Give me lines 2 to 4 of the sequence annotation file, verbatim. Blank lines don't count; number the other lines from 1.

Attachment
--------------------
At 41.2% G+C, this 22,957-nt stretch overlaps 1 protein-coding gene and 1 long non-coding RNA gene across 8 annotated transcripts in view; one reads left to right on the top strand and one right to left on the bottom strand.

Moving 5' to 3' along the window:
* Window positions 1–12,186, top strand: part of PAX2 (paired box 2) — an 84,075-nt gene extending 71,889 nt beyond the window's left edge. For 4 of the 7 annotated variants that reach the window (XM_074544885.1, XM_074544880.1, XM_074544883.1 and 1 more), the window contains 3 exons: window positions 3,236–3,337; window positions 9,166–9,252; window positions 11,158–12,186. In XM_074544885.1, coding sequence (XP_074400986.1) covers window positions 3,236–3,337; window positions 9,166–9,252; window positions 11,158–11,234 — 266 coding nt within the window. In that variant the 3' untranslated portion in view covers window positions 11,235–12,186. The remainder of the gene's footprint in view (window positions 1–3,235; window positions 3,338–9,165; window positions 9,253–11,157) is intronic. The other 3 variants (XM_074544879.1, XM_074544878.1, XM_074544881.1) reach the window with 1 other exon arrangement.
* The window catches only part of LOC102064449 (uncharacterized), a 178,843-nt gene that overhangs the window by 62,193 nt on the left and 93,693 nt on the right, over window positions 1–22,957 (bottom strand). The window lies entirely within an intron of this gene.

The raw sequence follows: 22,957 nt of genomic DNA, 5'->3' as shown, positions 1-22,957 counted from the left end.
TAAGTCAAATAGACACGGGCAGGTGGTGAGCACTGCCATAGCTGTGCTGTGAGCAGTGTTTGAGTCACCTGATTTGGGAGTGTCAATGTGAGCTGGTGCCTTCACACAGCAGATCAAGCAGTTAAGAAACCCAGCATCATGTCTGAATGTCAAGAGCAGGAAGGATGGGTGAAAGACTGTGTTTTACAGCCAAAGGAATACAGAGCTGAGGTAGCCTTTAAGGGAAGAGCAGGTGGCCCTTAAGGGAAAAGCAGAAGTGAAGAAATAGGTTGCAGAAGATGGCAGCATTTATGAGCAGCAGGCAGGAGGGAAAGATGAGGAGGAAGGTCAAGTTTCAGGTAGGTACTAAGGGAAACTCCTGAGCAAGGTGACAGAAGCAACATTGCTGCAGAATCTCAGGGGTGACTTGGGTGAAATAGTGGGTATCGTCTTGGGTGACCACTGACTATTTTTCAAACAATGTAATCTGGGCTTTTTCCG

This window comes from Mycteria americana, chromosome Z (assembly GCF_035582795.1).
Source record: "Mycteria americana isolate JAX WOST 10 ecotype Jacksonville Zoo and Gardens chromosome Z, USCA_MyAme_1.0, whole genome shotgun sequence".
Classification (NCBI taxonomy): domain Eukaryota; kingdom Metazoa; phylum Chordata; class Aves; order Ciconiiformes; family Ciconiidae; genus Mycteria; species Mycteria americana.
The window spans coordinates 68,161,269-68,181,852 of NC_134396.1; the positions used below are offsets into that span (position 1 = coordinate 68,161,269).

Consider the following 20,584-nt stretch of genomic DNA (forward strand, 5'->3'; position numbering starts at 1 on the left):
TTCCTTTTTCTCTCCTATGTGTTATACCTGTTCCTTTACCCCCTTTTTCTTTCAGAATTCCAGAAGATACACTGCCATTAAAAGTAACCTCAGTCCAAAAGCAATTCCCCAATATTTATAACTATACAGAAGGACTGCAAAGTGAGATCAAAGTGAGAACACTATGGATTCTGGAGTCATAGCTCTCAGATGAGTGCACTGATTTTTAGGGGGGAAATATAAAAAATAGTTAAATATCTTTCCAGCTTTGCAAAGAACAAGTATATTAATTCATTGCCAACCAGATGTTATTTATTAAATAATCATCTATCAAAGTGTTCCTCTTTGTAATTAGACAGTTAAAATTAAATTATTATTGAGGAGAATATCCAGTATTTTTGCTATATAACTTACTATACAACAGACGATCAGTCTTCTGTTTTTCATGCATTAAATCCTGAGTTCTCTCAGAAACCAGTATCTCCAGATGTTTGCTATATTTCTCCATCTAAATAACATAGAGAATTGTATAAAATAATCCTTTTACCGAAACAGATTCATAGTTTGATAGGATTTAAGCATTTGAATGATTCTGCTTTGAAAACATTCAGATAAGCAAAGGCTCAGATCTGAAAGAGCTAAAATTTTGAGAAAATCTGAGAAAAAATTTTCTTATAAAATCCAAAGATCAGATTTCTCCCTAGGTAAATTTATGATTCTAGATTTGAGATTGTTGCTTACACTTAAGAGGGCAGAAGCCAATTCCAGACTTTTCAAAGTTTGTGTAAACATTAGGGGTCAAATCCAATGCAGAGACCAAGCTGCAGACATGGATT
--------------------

Moving 5' to 3' along the window:
* Window positions 1–12,186, top strand: part of PAX2 (paired box 2) — an 84,075-nt gene extending 71,889 nt beyond the window's left edge. For 4 of the 7 annotated variants that reach the window (XM_074544885.1, XM_074544880.1, XM_074544883.1 and 1 more), the window contains 3 exons: window positions 3,236–3,337; window positions 9,166–9,252; window positions 11,158–12,186. In XM_074544885.1, coding sequence (XP_074400986.1) covers window positions 3,236–3,337; window positions 9,166–9,252; window positions 11,158–11,234 — 266 coding nt within the window. In that variant the 3' untranslated portion in view covers window positions 11,235–12,186. The remainder of the gene's footprint in view (window positions 1–3,235; window positions 3,338–9,165; window positions 9,253–11,157) is intronic. The other 3 variants (XM_074544879.1, XM_074544878.1, XM_074544881.1) reach the window with 1 other exon arrangement.
* The window catches only part of LOC102064449 (uncharacterized), a 178,843-nt gene that overhangs the window by 62,193 nt on the left and 93,693 nt on the right, over window positions 1–22,957 (bottom strand). The window lies entirely within an intron of this gene.